Unfortunately, these precautions can’t immunise you completely against phishing attacks, and cybercriminals are getting better and better at tricking innocent users into handing over both their passwords and their 2FA codes at the same time, as part of the same attack…

…at which point the crooks immediately try to use the combination of username + password + one-time code they just got hold of, in the hope of logging in quickly enough to get into your account before you realise there’s anything phishy going on.

Even worse, the crooks will often aim to create what we like to call a “soft dismount”, meaning that they create a believable visual conclusion to their phishing expedition.

This often makes it look as though the activity that you just “approved” by entering your password and 2FA code (such as contesting a complaint or cancelling an order) has completed correctly, and therefore no further action is necessary on your part.

Thus the attackers not only get into your account, but also leave you feeling unsuspicious and unlikely to follow up to see if your account really has been hijacked.

The short but winding road

Here’s a Facebook scam we received recently that tries to lead you down exactly that path, with differing levels of believability at each stage.

The scammers:

  • Pretend that your own Facebook page violates Facebook’s terms of use. The crooks warn that this could to your account being shut down. As you know, the brouhaha currently erupting on and around Twitter has turned issues such as account verification, suspension and reinstatement into noisy controversies. As a result, social media users are understandably concerned about protecting their accounts in general, whether they’re specifically concerned about Twitter or not:

more details: How social media scammers buy time to steal your 2FA codes


Jan 19 2022

Box flaw allowed to bypass MFA and takeover accounts

Category: 2FADISC @ 10:17 am

A vulnerability in the implementation of multi-factor authentication (MFA) for Box allowed attackers to take over accounts without having access to the victim’s phone, Varonis researchers reported.

Box develops and markets cloud-based content management, collaboration, and file-sharing tools for businesses. The platform supports 2FA based on an authenticator application or SMSs.

Varonis Threat Labs researchers disclosed the vulnerability via HackerOne and the company fixed it in November 2021. 

Upon attempting to log into a Box account, the platform sets a session cookie and redirects the user to a form where they need to provide the time-based one-time password (TOTP) generated with an authenticator app (at /mfa/verification) or a code received via SMS (at /2fa/verification).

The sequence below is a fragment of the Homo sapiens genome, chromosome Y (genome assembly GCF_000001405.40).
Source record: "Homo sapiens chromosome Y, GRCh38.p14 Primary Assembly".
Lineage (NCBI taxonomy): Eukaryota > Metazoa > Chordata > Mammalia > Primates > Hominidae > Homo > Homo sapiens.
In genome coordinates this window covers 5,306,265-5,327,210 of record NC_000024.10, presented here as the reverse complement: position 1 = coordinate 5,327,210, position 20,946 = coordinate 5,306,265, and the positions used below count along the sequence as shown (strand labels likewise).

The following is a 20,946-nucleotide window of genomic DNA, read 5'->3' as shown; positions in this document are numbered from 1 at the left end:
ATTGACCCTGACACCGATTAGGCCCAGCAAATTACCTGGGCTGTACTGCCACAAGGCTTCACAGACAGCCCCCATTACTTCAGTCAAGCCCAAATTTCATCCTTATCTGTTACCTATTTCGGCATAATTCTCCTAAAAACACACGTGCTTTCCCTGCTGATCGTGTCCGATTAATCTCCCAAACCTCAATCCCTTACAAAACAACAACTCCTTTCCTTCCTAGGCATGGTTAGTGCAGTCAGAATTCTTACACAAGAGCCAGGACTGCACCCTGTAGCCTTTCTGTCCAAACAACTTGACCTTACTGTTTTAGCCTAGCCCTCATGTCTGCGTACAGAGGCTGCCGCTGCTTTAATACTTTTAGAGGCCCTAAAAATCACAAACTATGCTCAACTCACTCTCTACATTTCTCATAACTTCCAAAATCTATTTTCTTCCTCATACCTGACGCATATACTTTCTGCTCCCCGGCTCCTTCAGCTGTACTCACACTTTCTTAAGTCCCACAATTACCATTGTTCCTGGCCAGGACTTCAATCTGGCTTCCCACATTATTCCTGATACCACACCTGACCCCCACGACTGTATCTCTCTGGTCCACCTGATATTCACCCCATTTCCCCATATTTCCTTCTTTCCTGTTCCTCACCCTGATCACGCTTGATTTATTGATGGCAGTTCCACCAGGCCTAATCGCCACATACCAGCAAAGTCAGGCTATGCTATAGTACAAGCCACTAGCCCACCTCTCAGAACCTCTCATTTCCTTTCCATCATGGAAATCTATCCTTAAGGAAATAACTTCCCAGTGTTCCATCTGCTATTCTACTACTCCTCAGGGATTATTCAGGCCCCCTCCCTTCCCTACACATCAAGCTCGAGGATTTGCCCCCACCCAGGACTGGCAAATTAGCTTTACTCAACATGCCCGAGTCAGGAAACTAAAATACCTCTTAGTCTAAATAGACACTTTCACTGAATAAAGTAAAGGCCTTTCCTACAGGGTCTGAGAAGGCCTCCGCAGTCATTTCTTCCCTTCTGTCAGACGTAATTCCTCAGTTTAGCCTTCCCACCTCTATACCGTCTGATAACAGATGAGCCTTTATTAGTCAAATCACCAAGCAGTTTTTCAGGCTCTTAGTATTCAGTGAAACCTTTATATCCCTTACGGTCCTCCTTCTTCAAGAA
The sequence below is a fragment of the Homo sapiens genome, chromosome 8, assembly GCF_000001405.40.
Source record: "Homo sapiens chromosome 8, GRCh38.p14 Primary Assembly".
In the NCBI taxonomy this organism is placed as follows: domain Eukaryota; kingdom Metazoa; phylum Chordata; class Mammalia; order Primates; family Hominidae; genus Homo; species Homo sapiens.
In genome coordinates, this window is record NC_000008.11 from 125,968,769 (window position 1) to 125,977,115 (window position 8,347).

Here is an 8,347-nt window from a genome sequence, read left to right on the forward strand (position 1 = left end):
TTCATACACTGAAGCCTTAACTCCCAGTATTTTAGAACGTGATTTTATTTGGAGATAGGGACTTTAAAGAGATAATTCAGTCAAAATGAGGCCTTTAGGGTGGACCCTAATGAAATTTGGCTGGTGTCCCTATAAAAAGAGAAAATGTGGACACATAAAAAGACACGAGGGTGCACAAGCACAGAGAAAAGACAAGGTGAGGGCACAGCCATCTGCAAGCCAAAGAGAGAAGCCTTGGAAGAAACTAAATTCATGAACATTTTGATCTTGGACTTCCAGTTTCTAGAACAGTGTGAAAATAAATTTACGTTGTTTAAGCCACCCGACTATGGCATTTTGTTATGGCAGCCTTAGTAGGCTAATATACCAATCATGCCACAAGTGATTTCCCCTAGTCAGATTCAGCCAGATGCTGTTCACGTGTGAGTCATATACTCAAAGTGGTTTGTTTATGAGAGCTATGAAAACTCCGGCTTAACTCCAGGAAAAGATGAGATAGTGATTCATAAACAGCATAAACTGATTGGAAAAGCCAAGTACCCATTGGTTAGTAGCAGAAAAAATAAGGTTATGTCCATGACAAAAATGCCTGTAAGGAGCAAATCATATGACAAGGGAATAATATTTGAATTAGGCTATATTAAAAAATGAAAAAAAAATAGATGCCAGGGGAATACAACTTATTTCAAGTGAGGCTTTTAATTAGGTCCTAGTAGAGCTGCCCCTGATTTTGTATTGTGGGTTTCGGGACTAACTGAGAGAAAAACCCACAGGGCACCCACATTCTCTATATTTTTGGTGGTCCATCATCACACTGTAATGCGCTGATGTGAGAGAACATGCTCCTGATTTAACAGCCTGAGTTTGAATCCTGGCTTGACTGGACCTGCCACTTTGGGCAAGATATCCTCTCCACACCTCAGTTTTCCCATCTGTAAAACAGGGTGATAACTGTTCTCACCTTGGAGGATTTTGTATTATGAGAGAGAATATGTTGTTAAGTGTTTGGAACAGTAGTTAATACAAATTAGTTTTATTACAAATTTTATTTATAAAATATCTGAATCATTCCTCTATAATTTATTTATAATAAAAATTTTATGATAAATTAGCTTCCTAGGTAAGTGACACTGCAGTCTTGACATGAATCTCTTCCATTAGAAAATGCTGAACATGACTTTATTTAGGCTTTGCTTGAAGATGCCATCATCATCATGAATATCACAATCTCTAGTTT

The researchers pointed out that if the user does not navigate to the SMS verification form, no SMS message will be sent despite the session cookie having been generated. A threat actor can provide the user’s email and password to get a valid session cookie bypassing SMS-based 2FA.

An attacker can easily obtain login credentials for a targeted user from past data breaches or through phishing attacks.

When the user adds an authenticator app, the eBox platform assigns a factor ID and, at login, they are required to provide a one-time password generated by the app along with the credentials.

The experts devised a method to bypass MFA for accounts where SMS-based MFA is enabled by abandoning the SMS-based verification process and initiating TOTP-based MFA instead, technically mixing the MFA modes.

The attacker could access the victim’s account using the correct username and password, but providing a factor ID and code from a Box account and authenticator app associated with an account under his control.

“After the cookie is generated, the threat actor can abandon the SMS-based MFA process (which is what the user is enrolled in) and instead initiate the TOTP-based MFA process—thus mixing MFA modes.” reads the analysis published by Varonis.

“The attacker completes the authentication process by posting a factor ID and code from their own Box account and authenticator app to the TOTP verification endpoint using the session cookie they received by providing the victim’s credentials.” Box did not verify whether the victim was enrolled in TOTP verification and did not validate that the authenticator app used belonged to the user that was logging in. This made it possible to access the victim’s Box account without the victim’s phone and without notifying the user via SMS.”

Below are the attack flow devised by the experts:

  1. Attacker enrolls in multi-factor authentication using an authenticator app and stores the device’s factor ID.
  2. Attacker enters a user’s email address and password on /login.
  3. If the password is correct, the attacker’s browser is sent a new authentication cookie and redirects to: /2fa/verification.
  4. The attacker, however, does not follow the redirect to the SMS verification form. Instead, they pass their own factor ID and code from the authenticator app to TOTP verification endpoint: /mfa/verification.